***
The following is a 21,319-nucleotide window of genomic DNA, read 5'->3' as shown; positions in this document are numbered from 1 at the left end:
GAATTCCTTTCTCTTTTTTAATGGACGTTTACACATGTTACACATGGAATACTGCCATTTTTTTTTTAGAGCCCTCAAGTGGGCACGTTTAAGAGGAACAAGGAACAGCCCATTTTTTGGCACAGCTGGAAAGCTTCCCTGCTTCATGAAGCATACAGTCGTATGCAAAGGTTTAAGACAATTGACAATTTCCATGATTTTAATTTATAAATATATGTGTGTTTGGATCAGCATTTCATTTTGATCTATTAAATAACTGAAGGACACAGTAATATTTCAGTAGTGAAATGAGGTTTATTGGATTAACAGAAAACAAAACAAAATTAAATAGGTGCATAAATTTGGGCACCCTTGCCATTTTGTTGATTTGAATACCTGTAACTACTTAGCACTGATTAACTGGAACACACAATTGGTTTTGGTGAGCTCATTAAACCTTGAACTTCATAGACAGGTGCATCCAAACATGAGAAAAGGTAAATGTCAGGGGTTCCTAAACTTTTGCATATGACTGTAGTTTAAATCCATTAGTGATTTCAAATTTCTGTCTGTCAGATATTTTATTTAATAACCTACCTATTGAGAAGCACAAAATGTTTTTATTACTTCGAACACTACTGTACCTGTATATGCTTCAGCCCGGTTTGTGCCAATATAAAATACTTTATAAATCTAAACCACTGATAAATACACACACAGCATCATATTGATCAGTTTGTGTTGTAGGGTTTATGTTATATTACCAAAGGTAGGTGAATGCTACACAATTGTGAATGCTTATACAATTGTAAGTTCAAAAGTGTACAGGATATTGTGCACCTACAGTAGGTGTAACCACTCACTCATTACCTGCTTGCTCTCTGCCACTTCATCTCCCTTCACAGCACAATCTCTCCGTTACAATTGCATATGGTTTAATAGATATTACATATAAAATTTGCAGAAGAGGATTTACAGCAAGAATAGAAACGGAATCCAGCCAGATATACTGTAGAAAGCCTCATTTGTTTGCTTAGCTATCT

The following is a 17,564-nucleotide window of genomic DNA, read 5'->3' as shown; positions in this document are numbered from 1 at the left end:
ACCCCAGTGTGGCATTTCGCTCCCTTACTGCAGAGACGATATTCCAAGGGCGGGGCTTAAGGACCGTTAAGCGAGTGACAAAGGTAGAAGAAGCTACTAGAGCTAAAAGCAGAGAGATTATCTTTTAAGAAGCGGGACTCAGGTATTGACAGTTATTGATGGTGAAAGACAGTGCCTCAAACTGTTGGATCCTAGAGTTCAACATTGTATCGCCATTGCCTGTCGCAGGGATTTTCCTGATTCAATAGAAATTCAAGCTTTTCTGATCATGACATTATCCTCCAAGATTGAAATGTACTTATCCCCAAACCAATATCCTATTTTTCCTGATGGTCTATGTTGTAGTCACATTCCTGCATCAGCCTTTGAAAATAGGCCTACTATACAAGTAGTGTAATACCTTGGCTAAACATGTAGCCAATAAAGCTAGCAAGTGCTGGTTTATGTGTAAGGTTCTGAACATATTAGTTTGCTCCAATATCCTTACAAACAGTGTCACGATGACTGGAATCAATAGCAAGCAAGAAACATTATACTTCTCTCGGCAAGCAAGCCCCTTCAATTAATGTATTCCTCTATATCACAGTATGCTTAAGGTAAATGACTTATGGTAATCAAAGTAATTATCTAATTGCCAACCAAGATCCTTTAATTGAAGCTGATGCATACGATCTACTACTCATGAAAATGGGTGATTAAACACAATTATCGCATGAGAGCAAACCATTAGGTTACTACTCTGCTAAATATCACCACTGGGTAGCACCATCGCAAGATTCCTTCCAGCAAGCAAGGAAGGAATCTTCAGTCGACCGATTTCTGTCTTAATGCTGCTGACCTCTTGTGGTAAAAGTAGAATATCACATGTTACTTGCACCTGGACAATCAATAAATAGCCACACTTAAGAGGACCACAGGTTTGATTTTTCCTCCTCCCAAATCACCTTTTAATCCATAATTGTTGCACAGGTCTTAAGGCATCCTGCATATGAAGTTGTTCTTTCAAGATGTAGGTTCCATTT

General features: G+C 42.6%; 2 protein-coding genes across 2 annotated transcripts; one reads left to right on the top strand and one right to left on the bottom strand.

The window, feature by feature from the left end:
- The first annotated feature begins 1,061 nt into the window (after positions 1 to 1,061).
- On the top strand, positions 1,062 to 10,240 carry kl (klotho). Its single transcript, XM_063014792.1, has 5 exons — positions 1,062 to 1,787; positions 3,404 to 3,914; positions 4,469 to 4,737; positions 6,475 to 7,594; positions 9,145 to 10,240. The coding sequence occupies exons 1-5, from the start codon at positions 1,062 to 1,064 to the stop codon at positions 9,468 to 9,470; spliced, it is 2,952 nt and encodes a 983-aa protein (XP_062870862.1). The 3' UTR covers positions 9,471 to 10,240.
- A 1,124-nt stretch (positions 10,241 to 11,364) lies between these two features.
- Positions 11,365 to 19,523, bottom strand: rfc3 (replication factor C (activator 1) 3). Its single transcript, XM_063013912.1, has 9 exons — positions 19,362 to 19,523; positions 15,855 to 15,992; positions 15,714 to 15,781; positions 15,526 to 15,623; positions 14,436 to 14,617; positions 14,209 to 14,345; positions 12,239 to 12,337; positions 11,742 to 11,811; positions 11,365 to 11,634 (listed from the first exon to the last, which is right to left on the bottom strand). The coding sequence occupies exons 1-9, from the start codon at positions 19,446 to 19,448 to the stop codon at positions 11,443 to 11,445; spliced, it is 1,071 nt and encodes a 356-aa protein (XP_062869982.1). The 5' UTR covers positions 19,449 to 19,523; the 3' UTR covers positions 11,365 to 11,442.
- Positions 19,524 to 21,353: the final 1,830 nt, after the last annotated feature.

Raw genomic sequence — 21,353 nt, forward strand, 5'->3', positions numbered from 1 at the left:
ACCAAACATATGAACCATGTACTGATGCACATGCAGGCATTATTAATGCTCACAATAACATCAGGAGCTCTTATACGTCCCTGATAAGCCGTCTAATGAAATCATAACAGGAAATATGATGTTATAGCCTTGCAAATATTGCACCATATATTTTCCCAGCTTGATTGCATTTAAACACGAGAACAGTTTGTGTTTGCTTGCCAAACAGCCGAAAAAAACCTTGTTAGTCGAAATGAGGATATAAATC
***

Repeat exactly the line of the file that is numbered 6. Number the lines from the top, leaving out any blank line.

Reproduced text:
The window, feature by feature from the left end: